I had readied a much longer statement (six pages long, in fact) explaining in great detail the formal partnership and our decision to end it (which in part explains why it took a while for us to respond here) but I shall keep it to myself, not to be used unless we are being attacked in public by this partner (as has been done sometimes in the past, sadly). While the “extended” statement is purely factual and nothing but respectful, I know that publishing it first might be akin to a provocation. Although I have the Dusk Shard, I know when it is best to simply strive for peace.
@bp2 — you would not happen to have bookmarked the page you had not seen again, would you have?
It’s the same page, just before it was changed. You can see it in the web archive :
I am also interested in this as the Qubes certification was a major reason for me choosing Purism. If it’s due to petty politics then so be it, but if it’s due to some technical reason I’d like to at least have a brief explanation.
Thanks for your time and hard work!
Looks expensive to certify a laptop. Give them 2 laptops non returnable, pay them monthly. But I will say that brief stint on the Qubes certified page is why I am here as well! Perhaps 3 or 4 users like you and me do not justify the cost! Would be good to know how many users requested qubes and how many use pureOS.
Obviously they have those numbers and probably figured it’s not worth it.
But regardless of that number, the way their proposal was written, undergoing certification also meant paying for ‘technical consulting’ services, and the involved costs were :
- 1,000$/month per product to be listed on the website
- 10,000$/month for “conceptual and planning consulting”
- 35,000$/month for “technical consulting”
Also, because one of the above ‘consulting’ has to do with helping to design the laptop, that means they get shared ownership on the design of the laptop, and if we were to retain the ownership on the design, the above priced would have to “increase by up to 200% as fair compensation for the foregone value of the IP.”.
Oh and yes, as @thomas.chiantia pointed out, “give them 2 laptops of each model for each revision, that will not be returned” is already somewhat expensive… but that’s just one of the many costs here. I think there were some other stuff too, like a 10,000$ flat free for providing us with the OEM installation image. And I think that was on top of the existing deal which gives them 100$ per unit sold with qubes preloaded. Overall, not a great deal for a startup company.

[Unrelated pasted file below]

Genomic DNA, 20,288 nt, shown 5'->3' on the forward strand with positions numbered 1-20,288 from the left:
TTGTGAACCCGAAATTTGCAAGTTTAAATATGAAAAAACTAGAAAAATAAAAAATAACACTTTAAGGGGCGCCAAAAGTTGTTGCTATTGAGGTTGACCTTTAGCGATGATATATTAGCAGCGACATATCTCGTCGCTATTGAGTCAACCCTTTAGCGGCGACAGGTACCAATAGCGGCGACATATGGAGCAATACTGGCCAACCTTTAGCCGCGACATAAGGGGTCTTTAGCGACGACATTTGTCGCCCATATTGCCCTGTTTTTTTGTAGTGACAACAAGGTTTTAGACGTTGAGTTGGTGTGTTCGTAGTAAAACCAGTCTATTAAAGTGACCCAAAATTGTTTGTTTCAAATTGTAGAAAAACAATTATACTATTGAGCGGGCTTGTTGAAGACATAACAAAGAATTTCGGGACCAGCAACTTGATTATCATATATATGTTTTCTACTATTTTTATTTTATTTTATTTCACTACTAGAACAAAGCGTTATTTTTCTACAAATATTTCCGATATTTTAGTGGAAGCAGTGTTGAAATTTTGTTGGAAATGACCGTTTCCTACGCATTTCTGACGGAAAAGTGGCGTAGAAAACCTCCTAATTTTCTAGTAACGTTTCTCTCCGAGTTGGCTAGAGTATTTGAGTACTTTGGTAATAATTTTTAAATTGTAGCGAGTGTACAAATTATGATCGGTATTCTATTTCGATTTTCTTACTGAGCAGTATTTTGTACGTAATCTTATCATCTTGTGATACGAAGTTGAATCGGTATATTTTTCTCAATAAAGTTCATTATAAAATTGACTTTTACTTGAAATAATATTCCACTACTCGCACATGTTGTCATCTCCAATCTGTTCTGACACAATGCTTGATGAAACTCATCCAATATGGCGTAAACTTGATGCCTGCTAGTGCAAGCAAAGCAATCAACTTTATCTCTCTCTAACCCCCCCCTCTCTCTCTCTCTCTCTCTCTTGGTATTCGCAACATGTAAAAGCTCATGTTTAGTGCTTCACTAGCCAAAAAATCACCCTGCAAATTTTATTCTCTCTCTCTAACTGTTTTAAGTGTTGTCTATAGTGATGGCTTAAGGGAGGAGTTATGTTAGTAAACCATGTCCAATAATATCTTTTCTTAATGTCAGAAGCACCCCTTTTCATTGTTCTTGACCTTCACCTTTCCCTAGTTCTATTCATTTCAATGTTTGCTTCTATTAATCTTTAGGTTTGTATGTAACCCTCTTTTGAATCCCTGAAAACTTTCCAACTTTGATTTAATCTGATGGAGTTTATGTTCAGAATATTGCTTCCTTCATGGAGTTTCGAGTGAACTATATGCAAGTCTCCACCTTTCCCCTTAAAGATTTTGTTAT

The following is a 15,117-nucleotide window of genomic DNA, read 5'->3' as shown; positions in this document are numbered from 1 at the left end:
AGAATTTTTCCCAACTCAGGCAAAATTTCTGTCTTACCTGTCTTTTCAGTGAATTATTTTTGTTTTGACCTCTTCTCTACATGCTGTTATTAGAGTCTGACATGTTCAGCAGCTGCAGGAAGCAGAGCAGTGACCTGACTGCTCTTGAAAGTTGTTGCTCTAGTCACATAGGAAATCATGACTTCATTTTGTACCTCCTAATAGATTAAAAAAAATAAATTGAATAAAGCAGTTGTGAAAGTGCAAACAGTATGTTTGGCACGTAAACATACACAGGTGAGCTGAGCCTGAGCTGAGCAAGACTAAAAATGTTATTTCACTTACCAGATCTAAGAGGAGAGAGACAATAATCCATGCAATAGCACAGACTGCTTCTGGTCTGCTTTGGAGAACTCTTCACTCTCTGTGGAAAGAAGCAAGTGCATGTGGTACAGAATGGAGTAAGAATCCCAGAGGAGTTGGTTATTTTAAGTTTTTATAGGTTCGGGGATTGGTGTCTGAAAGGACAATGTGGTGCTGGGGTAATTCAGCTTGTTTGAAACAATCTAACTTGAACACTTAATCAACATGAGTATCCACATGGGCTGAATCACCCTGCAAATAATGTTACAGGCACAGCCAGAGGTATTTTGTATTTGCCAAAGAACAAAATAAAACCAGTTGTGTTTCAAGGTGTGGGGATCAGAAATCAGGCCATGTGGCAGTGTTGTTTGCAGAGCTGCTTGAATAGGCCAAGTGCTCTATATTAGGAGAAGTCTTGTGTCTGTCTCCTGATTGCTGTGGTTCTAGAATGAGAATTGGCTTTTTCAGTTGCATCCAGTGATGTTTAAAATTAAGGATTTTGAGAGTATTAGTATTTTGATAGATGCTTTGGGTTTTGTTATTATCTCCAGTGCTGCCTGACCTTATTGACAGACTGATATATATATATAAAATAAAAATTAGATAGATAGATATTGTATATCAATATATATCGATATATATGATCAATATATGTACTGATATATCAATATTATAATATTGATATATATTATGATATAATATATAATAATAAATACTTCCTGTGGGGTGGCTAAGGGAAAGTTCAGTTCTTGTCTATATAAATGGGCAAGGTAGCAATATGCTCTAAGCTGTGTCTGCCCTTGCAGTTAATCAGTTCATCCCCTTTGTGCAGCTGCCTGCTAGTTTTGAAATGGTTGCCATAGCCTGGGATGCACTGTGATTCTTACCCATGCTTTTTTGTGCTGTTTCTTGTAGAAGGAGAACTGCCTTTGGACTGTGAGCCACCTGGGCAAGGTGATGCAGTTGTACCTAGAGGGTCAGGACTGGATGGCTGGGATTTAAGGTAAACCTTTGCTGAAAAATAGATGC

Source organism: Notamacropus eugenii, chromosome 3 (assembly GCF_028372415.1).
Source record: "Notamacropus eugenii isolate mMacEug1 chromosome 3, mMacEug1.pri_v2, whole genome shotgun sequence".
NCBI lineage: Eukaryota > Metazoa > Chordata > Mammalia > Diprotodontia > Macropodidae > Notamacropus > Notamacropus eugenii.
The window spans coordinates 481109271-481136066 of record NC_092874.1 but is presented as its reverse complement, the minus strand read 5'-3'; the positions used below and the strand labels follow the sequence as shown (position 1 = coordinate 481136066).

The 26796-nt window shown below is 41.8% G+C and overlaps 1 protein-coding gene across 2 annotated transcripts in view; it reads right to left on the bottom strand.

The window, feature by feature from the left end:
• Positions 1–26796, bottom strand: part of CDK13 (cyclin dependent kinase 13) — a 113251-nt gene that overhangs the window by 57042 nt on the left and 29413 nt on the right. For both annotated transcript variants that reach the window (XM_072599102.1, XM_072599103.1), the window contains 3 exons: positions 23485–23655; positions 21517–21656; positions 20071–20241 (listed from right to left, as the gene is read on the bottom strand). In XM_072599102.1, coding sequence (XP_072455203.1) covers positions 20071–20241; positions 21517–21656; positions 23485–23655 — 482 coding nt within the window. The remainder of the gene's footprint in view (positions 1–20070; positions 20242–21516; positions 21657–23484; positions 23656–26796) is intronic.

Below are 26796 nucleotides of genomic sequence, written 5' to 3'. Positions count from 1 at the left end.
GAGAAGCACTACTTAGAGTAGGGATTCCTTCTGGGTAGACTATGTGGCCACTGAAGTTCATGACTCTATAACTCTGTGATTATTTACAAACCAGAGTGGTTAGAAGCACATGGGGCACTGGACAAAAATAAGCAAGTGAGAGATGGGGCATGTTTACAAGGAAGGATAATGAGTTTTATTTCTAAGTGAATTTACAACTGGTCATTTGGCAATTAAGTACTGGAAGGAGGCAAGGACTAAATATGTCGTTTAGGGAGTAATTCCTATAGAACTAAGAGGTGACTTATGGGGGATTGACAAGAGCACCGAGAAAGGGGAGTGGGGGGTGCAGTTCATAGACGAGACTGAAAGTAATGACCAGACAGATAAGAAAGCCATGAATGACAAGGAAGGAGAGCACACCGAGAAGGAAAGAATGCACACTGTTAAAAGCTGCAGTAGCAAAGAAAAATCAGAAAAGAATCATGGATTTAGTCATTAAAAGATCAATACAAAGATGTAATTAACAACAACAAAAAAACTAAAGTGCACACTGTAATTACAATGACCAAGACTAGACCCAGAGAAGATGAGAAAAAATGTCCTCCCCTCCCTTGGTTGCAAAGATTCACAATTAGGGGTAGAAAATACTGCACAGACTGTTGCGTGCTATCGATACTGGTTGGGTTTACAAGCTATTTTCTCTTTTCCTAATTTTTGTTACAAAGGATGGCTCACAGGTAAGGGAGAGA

Maybe we misunderstood something about the new certification contract, but that was my take away from it, and I believe that’s what everyone at purism understood from it.
so… yeah, like the blog post said, the costs involved are not financially justifiable for us. And yes @zak, the reason for the non certification is not a technical one, but as you can see (I think is pretty obvious from the above) is a financial one. .
@thomas.chiantia I don’t know if @jeff will share the other post he wrote, but other than explaining in details the existing deal with Qubes and how OEM stuff works, I think the core of the data you’re curious about is what I just shared above. Well, his post is plenty interesting but I think I’ve answered the main question here of why we have decided not to get certified.
Paying $100 per unit (existing deal)? Fine, no problem.
Paying a new $1,000 monthly fee for the listing to remain on the Qubes website? Eh, maybe. Debatable.
But adding the plethora of other costs @kakaroto mentioned, on top of it all? And continuing to deal with a heavily involved process that complexifies our operations and gets us frequent public criticism? Well, at that point, that sudden new proposed “deal” made the partnership no longer attractive for Purism as an organization with limited resources.
Sorry to hear about the fallout - that is an expensive proposition.
Still looking forward to my laptop. Doesn’t seem like anyone else is certified either.
Joanna Rutkowska @rootkovska
Replying to @dangillmor
I’m not involved in any laptop engineering/hardening with Purism. All they do is offer compatible laptops for Qubes 3.2, nothing more.
1:59 pm · 22 Jun 2017
Could the new librem13-v2 may be certified anyway (I mean with only one USB host and an Ethernet USB adapter instead of real Ethernet port)?
@bp2: That’s a weird tweet… and I’m not sure what was her point, or yours in pasting it. Could you expand on it?
@Bruno: certified, I can’t say for sure, but compatible, definitely. There is no requirement that I could see about having a PCIe Ethernet adapter. My understanding is that it’s more of an annoyance to users because of having to assign the entire usb controller to sys-net or something like that (from a quick google search), but nothing prevents you from simply using wifi. Either way, ethernet is not part of any certification requirements, so I don’t think it would affect it.
You can see the full requirements for certification here :